1

I have a number of MP4 files which are also available on YouTube, since long ago.

These videos are basically showing Music Sheets while a Piano is playing them.
The piano is not real, so this is quite similar to playing a MIDI file.

I understand MIDI files can have different sounds and behaviors depending on the devices playing them, but I expect Videos/Audio files should always play the same.

One strange behavior I noticed today is that these videos are suddenly playing the "higher notes" of Piano a bit "out of tune", like if notes are being played wrong or piano needs to be tuned.

Two examples below. What I mean can be heard from beginning of the first video, and almost at the end of the second video (1:50 to 2:00).

https://www.youtube.com/watch?v=lmZCHzwjgaQ

https://www.youtube.com/watch?v=T0mBzFWKHKU

What I tried:
- PC with speakers (that's how I noticed the issue)
- PC with headphones
- Mobile phone
- YouTube (in case my MP4 files were corrupt)
- Converted to MP3

ALL of these have the same weird high-note problem.

I'm absolutely sure I was hearing the songs/notes properly before.

How can this be explained, given that the files (and YouTube video) weren't changed, and the same behavior is happening on both PC (Windows) and Mobile (Android) ?

  • Those examples sound great to me (macOS Mojave 10.14 on a MacBook Pro, playing through Safari). Nothing off-key or out of tune. I'm not sure this relates, but the .mp4 container file format is based on QuickTime, and QuickTime had the ability to have MIDI tracks, and your playback system would have to support MIDI in order to turn the MIDI instructions in those tracks into actual instrument sounds. So I suppose there's a small chance that your files really have MIDI tracks rather than sampled audio tracks and that something's gone wrong with your playback systems' MIDI support. – Spiff Oct 29 '18 at 19:20
  • Upon further investigation, as best I can tell, these videos have prerendered audio as 44.1kHz AAC. I withdraw my MIDI track speculation. – Spiff Oct 29 '18 at 19:28
  • Thank you @Spiff. That does make sense and is very interesting anyway - good to know! The following video is an actual recording, and even that one, at around 4:23 ~ 4:26, many high notes are also "out of tune" to me. So, we may discard the "MIDI" theory :) youtube.com/watch?v=jJDVVD-Nekk – Nuno Oct 29 '18 at 19:34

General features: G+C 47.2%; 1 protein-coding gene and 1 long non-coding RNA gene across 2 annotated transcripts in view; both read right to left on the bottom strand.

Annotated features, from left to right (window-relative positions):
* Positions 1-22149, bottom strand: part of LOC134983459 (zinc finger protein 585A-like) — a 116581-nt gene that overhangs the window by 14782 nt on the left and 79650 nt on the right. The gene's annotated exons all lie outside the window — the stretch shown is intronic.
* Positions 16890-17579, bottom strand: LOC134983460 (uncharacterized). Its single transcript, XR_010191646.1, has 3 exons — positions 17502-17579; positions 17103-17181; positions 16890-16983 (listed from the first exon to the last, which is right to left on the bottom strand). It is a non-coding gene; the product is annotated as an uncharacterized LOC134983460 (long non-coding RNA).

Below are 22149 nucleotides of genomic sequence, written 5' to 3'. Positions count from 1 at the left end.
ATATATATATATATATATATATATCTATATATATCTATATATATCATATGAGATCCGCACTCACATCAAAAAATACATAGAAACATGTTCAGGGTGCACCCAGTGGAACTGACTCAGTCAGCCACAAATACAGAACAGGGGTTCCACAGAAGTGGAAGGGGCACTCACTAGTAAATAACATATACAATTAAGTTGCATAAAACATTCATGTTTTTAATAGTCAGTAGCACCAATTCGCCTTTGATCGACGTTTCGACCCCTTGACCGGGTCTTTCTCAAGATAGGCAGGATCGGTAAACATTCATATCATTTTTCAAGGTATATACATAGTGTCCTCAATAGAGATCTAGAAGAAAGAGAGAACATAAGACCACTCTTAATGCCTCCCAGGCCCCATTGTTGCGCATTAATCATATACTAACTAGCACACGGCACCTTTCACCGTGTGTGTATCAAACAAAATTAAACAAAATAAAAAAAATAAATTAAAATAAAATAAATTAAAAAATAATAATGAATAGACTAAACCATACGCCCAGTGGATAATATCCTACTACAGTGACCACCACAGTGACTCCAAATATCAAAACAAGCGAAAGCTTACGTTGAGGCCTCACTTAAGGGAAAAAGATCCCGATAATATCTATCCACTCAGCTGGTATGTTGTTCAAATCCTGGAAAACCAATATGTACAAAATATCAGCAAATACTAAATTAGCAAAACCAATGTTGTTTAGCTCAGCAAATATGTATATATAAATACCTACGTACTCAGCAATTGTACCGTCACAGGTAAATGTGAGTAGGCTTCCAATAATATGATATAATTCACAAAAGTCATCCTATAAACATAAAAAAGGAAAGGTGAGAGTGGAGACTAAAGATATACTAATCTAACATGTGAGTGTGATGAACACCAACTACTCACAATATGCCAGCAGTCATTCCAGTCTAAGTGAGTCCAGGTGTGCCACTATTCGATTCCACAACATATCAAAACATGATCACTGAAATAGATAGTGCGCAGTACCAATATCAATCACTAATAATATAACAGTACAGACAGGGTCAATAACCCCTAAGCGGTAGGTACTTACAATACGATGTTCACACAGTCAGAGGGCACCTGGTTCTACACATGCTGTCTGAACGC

0

I've noticed this as well (and wondered why for quite some time), until a discussion about all sorts of sound related topics with my boyfriend's dad who is a sound engineer.

Other than the quality of the speakers on a device, I theorise that these kinds of things can also happen due to an effect known as "binaural beats", which has an effect on how you experience the frequency/pitch of sound when more than one note plays or there's other sounds in the background.

Say for example you play the notes C4 (261.63HZ)and D4 (293.66HZ) simultaneously, with the binaural beat effect, you'll also hear two other frequencies:

~ The frequencies added (261.63 HZ + 293.66 HZ = 555.29 HZ), which is between C#5/Db5 and D5

~ And the subtraction (293.66 HZ - 261.63 HZ = 32.03 HZ,) which is somewhere between B0 and C1

If you're listening to music on speakers, and there's background noise such as machinery or the sounds of nature, it can affect how you hear the pitch of the music. It definitely does for me, which is why I generally stick to sound blocking earphones when I listen to music.

  • Thank you for explaining, and I definitely thought about that. However, I tried different places, and even another device, in another room, etc. Also, when I put the headphones, I expect that it is less biased than if I hear with the speakers. There is no different sound in my house at the moment than when I heard the songs months/years ago. – Nuno Oct 29 '18 at 12:40

Your Answer

By clicking “Post Your Answer”, you agree to our terms of service, privacy policy and cookie policy

Not the answer you're looking for? Browse other questions tagged or ask your own question.